The Letters of Lord Chesterfield to Lord Huntingdon

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Medici Society, 1923 - 132 Seiten
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Seite viii - There were Chesterfield and Fanny* " In that eternal whisper which begun " Ten years ago, and never will be done ;
Seite viii - He never lets the conversation fall, " And I'm sure Fanny can't keep up the ball ; " I saw that her replies were never long, " And with her eyes she answer'd for her tongue ; " Poor I ! am forc'd to keep my distance now, " She won't ev'n curt'sy if I make a bow.
Seite viii - m glad to see your Grace — the Gen'ral too — " Old Charles, how is it? Dicky ! how d'ye do ? " Madam, I hear that you were at the play, " You did not say one word on't yesterday ; " I went, who'd no engagement any where, " To th' Opera."—" Were there many people there ?
Seite 38 - ... after he returns to it will, if I am not more mistaken than ever I was in my life, equal his birth and my hopes. Such a connection 'The close friend, distant kinsman, and frequent correspondent of Chesterfield; sec Introduction, p.
Seite 9 - ... so well ; but yet as things are circumstanced here, it will be impossible for you not to adopt to a certain degree some one. In business one must have connections, and party forms those connections ; the difference is that a fool embraces with zeal the errors of his party, a knave, the guilt, but a man of sense and virtue the general principle only, and therefore he adopts that party whose general principle he knows to be right. The natural rights and liberty of mankind are the true objects of...
Seite 40 - Lord, you will forgive me again if I assume the privilege of an old advising friend. The several countries and Courts of Europe, their characters, their constitutions, their politics and their manners, are very proper objects of your observation and attention, and will require all the time that you can well spare abroad. But the wild arabs in Egypt and the ignorant slaves of Greece are infinitely below your notice, and unworthy of the time they would take up. The broken pyramids and ruined temples...
Seite viii - Old Charles, how is it? Dicky ! how d'ye do ? " Madam, I hear that you were at the play, " You did not say one word on't yesterday ; " I went, who'd no engagement any where, " To th' Opera."—" Were there many people there ?" The Duchess cry'd. —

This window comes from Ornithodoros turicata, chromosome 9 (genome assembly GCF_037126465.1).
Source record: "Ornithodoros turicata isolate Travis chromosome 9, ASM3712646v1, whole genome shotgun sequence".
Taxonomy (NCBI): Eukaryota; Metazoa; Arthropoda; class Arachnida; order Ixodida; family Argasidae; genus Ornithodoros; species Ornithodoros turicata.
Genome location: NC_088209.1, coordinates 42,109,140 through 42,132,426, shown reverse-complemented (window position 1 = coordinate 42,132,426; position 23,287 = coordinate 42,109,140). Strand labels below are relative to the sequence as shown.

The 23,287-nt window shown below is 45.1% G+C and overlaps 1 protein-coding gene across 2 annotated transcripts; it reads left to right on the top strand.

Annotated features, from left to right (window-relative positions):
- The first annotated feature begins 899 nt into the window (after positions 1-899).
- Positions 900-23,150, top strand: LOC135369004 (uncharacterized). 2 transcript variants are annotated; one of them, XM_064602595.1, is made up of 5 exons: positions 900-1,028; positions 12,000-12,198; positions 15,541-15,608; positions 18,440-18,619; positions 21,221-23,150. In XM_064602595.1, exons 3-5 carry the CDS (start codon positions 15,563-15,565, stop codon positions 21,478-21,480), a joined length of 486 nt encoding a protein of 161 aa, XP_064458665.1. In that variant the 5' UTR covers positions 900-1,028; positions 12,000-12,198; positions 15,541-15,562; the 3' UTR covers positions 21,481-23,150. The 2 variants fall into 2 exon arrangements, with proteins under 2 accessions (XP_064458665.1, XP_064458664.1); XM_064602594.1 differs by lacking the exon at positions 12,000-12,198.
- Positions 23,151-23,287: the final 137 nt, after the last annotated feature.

Seite 9 - ... general principle only, and therefore he adopts that party whose general principle he knows to be right. The natural rights and liberty of mankind are the true objects of Whiggism, for which reason your own good sense and virtue made you adopt that party in spite of all the prejudices of a Westminster1 and Oxford education, but not without seeing the knavery, or the folly of most of the individuals, who either bubbled or bribed, often act directly contrary to the right principles which they profess.
Seite ix - By th' advantageous help of candlelight; Dress'd out with ev'ry aid that is adorning: — Oh, if your lordship saw her in the morning ! It is no more that Fanny once so fair: No roses bloom, no lilies flourish there ; But hollow eyes, and pale and faded cheek, Repentance, love, and disappointment speak.
Seite ix - Register," written about the year 1758, as residing there, and occupied in a life of devotion. " Here Fanny, ever blooming fair, Ejaculates the graceful prayer ; And, 'scaped from sense, with nonsense smit, For Whitfield's cant leaves Stanhope's wit." Lady Fanny had retired from the world, and adopted the religious tenets of the celebrated Whitfield ; and, in spite of the sneer contained in the above lines, there is no reason to doubt of the sincerity or the soundness of her repentance : but " Strawberry...

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